Stewart focuses upon Brodie’s youthful picture of Joseph for the obvious reason that the integrity of his religious claims rests on the reality of his pre-1830 experiences. Brodie’s real evidence for this period amounts to the two above-discussed items (the “court-record” and environmental “irreligion”) plus one: “the detailed affidavits of his neighbors would lead one to believe that the youth had been immune to religious influences of any sort” (pp. 23–24). However, Stewart’s discussion of these affidavits does not specifically meet the Brodie thesis. The above quotation is part of Brodie’s discussion of the First Vision, indicating that she thinks that at age fourteen Joseph Smith was basically irreligious. She then assumes that the court trial (supposedly March, 1826) furnished a crisis that turned him toward a more genuine appearance of religion (p. 31). On the basis of the affidavits of neighbors and family tradition, Brodie admits, “it is clear that much of the story that he later wrote in his autobiography was known to his family and friends as early as 1827” (p. 40). Stewart spends much space showing that all sources agree that Joseph Smith claimed a religious motivation for his work. It is quite true, as Stewart maintains, that Brodie has deleted from the record many newspaper articles and portions of affidavits that substantiate Joseph Smith’s religious claims. But technically the Brodie thesis asks for pre-1827 proof. Stewart’s main contribution here is to show that the Hurlburt affidavits were not necessarily representative of Palmyra opinion, since she emphasized Lucy Smith’s report, signed by sixty people, of a community testimonial of the business integrity of the Smiths. When the chronology of the Brodie thesis is firmed up, this first neighborhood statement in favor of the Smiths in 1826 has even more significance. Stewart quotes the opinion of the historian of New York revival, Whitney Cross: “Every circumstance seems to invalidate the obviously prejudiced testimonials of unsympathetic neighbors (collected by one hostile individual whose style of composition stereotypes the language of numerous witnesses). . . .” But with this observation the job is only half done. It has never been adequately stressed that Brodie has perhaps classically debunked the Hurlburt-Howe affidavits on the Spaulding story on the grounds of “uniformity” of style and content (pp. 423–24). Then why should she enshrine as history the affidavits collected by the identical person on the issue of money digging, especially in the light of the fact that she declines to accept the negative character testimony of Hurlburt’s major Palmyra affidavit (p. 18)?
A discussion of one historical incident in depth, as treated by Brodie and Stewart, will serve as an illustration of the performance of each. In December of 1842 Joseph Smith traveled from Nauvoo to Springfield to get firm legal and administrative support in resisting illegal arrest by Missouri deputies. Brodie’s first mistake is her vivid description of a “retinue of forty of his best soldiers armed to the hilt with bright muskets and brighter bayonets.” Stewart is completely justified in calling the account “over-dramatized,” since on this point Joseph Smith’s narrative names only nine that set out from Nauvoo and mentions no arms at all, the display of which would have been highly injudicious. Brodie’s next blunder is transferring an earlier incident to this journey. In describing this Springfield trip in his (DHC., vol. 5, p. 211), Smith records his resentment at Missouri wrongs and recalls that in virtual self-defense he had once threatened to use force on a night so cold that lives were imperiled. He begins the reminiscence by stating that it occurred in “Paris,” at the time “when I was going up to Missouri, in company with Elder Rigdon and our families.” Because Brodie describes this event as happening on the trip from Springfield to Nauvoo, Stewart is quite correct in calling Brodie to task for “misunderstanding” the reminiscence of 1838 and narrating it “erroneously” as an 1842 incident. The third error is one of location. Paris, Illinois, is in the east of the state, some 10 miles from the Indiana border. Because it is not an intermediate point between Nauvoo and Springfield, Brodie clearly failed to check basic geography. Stewart’s exact criticism here is, “the Paris in question is in Missouri, not in Illinois.” In turn this is merely Stewart’s assumption, for Joseph Smith in his 1838 flight from Kirtland took a route not only near Paris, Missouri, but also through Paris, Illinois. In fact, Joseph Smith’s account of that journey shows that he and Sidney Rigdon were together in Paris, Illinois, but shortly thereafter separated, so they probably were not together in the vicinity of Paris, Missouri, as this incident requires. In summary, though incorrect in technical geography, Stewart’s criticisms are quite correct on the main issue of accuracy with literary sources. If Brodie distorts simple narrative and cannot read a flashback of Joseph Smith in context, no careful historian can afford to rely upon her judgment without first examining the documentation for himself.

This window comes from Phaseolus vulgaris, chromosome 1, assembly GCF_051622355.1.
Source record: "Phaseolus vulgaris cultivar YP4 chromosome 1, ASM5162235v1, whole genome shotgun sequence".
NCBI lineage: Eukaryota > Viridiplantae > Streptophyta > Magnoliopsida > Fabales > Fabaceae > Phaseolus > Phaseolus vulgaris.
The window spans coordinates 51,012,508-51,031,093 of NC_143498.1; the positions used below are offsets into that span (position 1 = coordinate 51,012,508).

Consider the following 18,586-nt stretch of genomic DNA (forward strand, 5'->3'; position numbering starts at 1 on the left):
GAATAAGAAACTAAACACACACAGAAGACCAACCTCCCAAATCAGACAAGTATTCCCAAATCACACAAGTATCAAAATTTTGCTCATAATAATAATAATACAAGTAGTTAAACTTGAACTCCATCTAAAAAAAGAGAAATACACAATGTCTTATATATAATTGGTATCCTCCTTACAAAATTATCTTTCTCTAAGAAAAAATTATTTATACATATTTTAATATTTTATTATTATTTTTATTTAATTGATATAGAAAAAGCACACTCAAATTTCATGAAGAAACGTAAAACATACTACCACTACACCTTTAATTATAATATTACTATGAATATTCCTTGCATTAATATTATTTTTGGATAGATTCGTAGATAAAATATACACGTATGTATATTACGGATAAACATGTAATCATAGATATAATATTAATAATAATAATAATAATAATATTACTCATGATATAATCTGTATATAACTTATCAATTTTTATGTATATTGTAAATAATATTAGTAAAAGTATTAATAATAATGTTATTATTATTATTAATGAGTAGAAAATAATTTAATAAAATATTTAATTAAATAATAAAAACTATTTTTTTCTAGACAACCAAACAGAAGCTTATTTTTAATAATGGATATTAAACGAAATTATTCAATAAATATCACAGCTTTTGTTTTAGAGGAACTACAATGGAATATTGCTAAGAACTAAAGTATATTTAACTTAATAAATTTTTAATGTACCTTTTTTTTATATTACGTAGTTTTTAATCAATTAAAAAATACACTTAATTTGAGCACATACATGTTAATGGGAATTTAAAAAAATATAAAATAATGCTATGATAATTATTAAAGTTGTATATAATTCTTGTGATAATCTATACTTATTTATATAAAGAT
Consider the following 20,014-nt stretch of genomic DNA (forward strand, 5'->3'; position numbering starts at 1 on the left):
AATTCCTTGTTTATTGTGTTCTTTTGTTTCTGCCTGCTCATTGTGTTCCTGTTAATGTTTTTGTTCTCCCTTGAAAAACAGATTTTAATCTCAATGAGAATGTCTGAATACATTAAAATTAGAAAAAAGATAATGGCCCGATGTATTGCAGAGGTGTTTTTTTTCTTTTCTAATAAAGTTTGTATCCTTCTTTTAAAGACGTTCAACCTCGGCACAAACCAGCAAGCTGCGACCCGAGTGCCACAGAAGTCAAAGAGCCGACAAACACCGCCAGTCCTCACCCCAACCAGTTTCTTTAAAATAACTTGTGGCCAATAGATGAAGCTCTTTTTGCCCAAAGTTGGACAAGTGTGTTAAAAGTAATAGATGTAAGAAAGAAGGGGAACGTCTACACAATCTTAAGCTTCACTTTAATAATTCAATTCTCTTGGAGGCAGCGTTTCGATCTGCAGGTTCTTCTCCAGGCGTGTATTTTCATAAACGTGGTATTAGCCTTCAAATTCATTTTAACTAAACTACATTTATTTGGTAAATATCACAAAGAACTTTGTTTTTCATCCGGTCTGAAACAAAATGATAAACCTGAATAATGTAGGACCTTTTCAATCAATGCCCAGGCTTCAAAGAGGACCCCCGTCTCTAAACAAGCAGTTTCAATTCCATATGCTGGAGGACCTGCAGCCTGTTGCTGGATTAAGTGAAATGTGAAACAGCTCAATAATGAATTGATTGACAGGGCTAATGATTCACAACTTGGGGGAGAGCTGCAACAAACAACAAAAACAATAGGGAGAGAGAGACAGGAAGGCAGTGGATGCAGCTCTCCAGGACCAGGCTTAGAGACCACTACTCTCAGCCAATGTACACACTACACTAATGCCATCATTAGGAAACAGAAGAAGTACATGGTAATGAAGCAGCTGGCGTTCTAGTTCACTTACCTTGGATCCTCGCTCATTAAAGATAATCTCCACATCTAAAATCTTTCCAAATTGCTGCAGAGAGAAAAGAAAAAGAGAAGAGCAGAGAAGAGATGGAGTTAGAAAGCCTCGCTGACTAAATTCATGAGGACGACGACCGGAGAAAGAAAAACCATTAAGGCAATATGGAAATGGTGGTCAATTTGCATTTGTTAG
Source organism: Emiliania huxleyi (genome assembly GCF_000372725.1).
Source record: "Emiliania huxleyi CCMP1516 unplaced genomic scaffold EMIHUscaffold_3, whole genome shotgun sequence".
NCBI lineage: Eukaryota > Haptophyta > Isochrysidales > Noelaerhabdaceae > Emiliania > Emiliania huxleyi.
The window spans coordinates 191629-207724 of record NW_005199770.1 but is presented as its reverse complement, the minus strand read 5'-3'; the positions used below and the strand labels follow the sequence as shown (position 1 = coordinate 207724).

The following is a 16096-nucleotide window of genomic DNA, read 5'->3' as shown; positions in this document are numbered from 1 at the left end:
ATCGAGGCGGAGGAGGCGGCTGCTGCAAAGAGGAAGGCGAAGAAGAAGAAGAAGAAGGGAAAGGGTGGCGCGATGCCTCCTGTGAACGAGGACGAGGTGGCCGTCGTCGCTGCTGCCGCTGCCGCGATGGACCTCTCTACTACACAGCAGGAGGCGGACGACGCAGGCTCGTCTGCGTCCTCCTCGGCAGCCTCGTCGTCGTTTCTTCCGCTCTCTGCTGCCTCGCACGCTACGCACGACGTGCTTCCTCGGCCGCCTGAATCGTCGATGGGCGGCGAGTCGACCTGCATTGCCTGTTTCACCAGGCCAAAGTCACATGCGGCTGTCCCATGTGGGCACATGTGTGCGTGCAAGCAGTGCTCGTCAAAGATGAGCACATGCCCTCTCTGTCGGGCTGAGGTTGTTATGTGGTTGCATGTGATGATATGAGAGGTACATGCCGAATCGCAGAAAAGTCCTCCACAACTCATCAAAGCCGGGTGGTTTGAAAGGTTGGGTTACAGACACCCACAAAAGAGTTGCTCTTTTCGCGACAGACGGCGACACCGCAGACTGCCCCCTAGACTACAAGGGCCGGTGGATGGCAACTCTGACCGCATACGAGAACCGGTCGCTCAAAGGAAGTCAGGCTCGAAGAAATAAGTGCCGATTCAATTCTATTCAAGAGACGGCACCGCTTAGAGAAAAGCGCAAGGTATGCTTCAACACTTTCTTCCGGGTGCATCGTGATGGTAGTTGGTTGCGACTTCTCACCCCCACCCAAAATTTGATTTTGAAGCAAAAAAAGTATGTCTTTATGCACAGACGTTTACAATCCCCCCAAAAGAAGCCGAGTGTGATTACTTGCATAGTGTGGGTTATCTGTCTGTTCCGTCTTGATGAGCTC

Some will no doubt dismiss Stewart’s close analysis as trivial. But if many points are minute, they are not unimportant. History, to the extent that it is scientific, is an inductive study based on evidence. If particulars are misconceived, the interpretation based on them cannot be accurate. Upon the publication of Brodie’s biography, Hugh Nibley summarized its chief methodological errors, in spite of his flippant manner. Professionally trained LDS General Authorities expressed similar objective criticisms. It is really unbelievable that a score of years have passed before a serious point-by-point study of Brodie’s documentation has been attempted. That F. L. Stewart has recognized the need and published is of itself a major contribution. It is hoped that further analysis of No Man Knows My History will follow. One must conclude on the basis of the first results from Stewart that Brodie is grossly overrated as a historian of Joseph Smith on purely historical grounds.